Dear Amy: I was a stay-at-home mom with three children. I lived comfortably, and my husband took care of the finances.
We are members of a church where we'd tithe 15 percent of our income and donate large sums on top of that.
Well, my husband blew through our money, cheated on me with a younger woman and then left me and the children.
I reached out to the church for help, but am now receiving the cold shoulder. No sympathy, no kindness — nothing.
These people were my friends and now they are treating me like dirt, because not only am I a single mother in the midst of a divorce, but I can't shell out money the way we used to because I need to feed my kids and pay car insurance.
I've moved back in with my mother and work as a cleaning lady to make ends meet.
This is breaking my heart. I really love this church, but I don't understand this cruelty. I was the one who was wronged. In the meantime, my husband and his new fiancée are welcomed with open arms.
I am at a loss as to what to do. Can you offer any guidance?
Amy says: You need to find a new church. Everything you report is a reflection of how institutions run, but not how spiritual communities should operate. People should not be stigmatized when their circumstances change. And people who are needy, and hurting, should find solace, assistance and recognition of their struggles in their spiritual home.
This is a pastoral matter, and it would be appropriate for you to bring this to the your pastor. All of those donations over the years were not intended as a down payment for a time when you might need payback, but your very presence should be enough for you to receive emotional, spiritual and perhaps even financial support when you've needed it the most.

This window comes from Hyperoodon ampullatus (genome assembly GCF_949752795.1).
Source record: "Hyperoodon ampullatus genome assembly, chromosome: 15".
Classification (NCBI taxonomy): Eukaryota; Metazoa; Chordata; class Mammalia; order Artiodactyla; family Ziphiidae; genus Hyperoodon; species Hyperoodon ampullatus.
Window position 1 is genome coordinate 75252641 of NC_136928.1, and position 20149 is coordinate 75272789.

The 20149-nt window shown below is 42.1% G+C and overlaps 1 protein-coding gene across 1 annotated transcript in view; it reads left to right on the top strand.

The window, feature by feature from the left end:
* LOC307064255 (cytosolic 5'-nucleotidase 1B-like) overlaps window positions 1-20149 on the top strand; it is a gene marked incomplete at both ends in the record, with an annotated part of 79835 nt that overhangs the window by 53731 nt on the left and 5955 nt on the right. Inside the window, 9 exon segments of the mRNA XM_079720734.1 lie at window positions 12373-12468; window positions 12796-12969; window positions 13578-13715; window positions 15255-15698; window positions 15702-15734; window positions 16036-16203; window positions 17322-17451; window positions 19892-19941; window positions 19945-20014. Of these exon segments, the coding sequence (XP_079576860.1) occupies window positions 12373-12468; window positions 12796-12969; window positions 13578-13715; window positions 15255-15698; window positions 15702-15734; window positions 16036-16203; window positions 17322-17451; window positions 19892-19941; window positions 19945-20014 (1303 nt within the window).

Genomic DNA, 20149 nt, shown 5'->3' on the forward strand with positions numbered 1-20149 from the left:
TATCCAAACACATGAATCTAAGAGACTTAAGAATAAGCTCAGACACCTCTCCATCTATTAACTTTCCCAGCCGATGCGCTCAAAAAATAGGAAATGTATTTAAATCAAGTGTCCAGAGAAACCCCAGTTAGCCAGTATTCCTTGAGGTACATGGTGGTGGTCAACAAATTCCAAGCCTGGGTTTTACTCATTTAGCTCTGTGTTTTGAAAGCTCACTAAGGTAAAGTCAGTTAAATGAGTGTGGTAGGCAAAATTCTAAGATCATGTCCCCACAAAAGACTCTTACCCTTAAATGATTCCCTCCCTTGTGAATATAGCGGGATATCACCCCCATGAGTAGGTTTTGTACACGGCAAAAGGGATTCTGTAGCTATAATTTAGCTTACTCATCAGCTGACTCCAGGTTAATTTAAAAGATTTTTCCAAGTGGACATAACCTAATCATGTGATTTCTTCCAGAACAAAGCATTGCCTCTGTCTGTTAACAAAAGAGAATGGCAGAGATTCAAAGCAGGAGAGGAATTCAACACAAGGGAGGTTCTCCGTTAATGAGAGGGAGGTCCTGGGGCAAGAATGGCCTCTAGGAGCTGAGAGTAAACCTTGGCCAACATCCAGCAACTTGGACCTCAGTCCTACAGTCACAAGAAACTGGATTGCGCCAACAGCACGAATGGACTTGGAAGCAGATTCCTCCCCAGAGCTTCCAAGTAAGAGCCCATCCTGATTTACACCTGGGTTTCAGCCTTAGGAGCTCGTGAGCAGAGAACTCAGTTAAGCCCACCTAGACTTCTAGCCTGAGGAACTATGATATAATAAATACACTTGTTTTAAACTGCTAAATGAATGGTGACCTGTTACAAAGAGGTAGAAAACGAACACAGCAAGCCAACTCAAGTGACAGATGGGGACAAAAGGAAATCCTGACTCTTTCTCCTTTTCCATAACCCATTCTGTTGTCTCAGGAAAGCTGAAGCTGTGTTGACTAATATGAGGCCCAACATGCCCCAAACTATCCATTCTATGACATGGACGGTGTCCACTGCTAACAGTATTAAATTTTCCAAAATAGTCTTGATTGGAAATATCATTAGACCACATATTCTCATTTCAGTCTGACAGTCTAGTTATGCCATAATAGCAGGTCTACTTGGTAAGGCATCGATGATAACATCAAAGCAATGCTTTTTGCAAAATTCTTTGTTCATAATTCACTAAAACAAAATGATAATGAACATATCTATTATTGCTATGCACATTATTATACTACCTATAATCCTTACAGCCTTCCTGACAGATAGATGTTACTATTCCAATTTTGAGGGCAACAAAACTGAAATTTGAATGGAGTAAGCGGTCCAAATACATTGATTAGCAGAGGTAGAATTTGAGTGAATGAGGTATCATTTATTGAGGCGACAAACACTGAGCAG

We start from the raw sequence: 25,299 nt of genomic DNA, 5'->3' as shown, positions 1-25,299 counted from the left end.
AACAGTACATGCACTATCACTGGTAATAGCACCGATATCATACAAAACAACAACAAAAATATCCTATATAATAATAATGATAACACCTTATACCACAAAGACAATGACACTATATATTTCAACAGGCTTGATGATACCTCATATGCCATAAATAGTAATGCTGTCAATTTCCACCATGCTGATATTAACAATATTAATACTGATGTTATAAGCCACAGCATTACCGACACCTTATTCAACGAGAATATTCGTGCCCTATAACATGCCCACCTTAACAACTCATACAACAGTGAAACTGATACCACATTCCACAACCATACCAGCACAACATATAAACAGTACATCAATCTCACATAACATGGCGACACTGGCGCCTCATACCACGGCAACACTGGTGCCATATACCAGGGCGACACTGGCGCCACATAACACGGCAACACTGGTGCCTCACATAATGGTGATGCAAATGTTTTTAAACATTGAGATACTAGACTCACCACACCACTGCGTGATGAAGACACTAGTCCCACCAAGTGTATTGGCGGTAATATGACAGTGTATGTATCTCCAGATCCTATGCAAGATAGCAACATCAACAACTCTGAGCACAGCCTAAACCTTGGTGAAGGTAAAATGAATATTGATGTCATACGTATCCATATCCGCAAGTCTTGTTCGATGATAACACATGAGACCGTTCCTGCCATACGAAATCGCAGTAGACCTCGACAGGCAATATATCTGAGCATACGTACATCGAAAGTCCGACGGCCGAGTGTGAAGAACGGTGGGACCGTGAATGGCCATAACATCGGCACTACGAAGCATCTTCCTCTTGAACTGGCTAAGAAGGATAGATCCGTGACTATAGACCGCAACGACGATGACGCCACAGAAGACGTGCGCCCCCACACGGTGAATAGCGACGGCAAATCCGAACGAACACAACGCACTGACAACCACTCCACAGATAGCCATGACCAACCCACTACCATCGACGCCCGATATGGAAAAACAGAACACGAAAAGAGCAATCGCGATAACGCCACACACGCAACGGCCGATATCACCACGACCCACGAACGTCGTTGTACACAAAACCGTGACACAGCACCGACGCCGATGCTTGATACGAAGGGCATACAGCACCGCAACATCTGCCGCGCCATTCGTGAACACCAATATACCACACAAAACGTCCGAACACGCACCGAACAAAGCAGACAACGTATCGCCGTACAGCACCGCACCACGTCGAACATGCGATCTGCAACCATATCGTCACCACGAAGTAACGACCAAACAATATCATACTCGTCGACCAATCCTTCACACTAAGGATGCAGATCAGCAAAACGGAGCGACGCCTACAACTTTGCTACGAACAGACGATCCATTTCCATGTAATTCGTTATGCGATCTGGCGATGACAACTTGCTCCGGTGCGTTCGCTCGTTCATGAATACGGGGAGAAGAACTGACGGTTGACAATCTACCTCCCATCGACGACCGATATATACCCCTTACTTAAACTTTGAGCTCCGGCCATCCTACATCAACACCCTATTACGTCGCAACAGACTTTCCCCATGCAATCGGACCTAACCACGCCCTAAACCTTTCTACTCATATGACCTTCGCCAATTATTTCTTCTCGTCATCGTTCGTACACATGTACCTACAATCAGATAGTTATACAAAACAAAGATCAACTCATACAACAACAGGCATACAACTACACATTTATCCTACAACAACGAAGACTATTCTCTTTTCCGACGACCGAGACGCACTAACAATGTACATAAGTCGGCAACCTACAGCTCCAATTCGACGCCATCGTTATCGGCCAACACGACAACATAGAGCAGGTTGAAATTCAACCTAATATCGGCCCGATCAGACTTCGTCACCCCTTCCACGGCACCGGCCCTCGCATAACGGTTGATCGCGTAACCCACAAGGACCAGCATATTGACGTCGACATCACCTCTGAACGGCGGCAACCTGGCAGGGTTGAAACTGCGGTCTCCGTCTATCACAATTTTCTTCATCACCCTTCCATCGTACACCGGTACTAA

None of this should have any bearing on your faith. Humanity — with all of its flaws, foibles and petty cruelties — has a way of interfering with the work of the divine. People — sometimes, we're the worst.
Give friend a chance to explain
Dear Amy: Recently an old friend's son died. I was very close with both the older and the younger man.
I learned of his death too late to attend the funeral, and was shocked when I learned that my friend didn't attend his only child's funeral. They weren't close in recent years, but still.
I have ceased speaking to my friend. We are both in our 70s, and have known each other since we were 16.
Should I resume our friendship?
Amy says: You don't seem to have talked to your friend about his son's death. On the face of it, his absence from his child's funeral is baffling, but your friend might have had health (or other issues) preventing him from being there.
It is a shame to cut off a friendship without explanation after so many years. Your friend has already suffered a big loss; I hope you won't compound his loss without at least having a conversation.
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